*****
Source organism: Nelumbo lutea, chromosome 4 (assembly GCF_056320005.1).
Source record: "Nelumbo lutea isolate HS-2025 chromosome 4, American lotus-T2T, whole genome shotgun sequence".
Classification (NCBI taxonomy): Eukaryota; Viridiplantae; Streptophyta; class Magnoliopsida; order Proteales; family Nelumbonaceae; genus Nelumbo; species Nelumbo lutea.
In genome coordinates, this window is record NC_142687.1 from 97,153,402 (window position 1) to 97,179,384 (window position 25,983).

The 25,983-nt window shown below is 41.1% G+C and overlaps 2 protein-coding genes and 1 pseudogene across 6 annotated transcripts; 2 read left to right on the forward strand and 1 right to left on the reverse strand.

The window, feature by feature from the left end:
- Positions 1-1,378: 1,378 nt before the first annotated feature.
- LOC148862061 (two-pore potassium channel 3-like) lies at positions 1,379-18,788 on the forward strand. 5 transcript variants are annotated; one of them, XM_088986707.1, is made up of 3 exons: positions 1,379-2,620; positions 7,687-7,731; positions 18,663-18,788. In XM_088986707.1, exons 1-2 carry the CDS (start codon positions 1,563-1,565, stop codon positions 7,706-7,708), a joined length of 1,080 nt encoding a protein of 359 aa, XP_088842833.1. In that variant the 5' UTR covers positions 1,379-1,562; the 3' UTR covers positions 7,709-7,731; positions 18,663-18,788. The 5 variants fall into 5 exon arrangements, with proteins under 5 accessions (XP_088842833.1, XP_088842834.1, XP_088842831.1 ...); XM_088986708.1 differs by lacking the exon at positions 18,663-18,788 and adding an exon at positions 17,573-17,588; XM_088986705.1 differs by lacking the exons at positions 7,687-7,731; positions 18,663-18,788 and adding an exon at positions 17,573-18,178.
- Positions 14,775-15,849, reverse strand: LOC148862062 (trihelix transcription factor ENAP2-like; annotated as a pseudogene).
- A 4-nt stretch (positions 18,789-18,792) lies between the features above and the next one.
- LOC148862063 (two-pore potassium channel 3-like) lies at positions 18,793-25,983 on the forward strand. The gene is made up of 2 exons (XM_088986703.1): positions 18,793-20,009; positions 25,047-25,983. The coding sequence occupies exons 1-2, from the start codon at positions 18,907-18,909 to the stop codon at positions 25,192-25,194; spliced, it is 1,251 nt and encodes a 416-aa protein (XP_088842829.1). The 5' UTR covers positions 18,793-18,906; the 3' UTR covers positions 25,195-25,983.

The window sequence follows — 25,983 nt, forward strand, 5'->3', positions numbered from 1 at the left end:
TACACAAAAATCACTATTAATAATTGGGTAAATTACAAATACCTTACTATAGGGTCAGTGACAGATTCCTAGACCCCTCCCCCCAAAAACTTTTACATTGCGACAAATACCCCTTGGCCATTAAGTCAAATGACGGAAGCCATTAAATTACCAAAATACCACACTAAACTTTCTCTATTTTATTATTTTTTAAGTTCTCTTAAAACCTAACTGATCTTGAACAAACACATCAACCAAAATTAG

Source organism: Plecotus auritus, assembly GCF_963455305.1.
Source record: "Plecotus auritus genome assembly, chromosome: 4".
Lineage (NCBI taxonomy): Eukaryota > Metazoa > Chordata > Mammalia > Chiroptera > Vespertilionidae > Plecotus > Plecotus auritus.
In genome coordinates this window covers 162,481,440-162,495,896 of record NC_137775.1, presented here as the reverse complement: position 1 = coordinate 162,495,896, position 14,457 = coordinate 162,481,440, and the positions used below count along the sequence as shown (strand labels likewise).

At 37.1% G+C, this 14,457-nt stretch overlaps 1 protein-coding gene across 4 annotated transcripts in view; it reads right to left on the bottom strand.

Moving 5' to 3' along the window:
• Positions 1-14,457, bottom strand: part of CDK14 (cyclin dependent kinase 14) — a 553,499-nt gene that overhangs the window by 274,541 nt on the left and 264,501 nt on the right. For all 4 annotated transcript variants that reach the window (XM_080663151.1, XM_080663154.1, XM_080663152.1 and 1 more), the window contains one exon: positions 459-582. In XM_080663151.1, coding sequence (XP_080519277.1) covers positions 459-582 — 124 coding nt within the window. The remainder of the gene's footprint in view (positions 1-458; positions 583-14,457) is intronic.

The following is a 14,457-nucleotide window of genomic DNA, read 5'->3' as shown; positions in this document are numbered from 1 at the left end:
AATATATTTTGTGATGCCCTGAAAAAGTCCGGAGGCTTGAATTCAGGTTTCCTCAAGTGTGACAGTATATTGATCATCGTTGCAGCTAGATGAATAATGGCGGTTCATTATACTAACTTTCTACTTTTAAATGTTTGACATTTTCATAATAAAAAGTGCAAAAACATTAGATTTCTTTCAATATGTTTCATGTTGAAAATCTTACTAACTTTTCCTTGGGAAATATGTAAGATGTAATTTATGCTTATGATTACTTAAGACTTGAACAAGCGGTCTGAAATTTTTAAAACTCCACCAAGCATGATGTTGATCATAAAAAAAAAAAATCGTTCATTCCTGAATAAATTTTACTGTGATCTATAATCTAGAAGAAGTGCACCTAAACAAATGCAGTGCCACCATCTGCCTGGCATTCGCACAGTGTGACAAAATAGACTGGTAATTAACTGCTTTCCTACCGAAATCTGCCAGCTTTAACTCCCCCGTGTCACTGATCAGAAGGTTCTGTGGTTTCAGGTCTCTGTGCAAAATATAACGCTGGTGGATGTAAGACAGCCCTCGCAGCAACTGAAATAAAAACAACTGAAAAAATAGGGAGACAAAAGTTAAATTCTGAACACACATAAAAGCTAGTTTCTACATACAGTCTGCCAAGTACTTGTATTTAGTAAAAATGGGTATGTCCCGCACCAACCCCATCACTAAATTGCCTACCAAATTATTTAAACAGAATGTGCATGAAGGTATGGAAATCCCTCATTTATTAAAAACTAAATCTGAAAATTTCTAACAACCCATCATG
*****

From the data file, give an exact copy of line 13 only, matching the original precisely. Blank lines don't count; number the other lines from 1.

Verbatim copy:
TACACAAAAATCACTATTAATAATTGGGTAAATTACAAATACCTTACTATAGGGTCAGTGACAGATTCCTAGACCCCTCCCCCCAAAAACTTTTACATTGCGACAAATACCCCTTGGCCATTAAGTCAAATGACGGAAGCCATTAAATTACCAAAATACCACACTAAACTTTCTCTATTTTATTATTTTTTAAGTTCTCTTAAAACCTAACTGATCTTGAACAAACACATCAACCAAAATTAG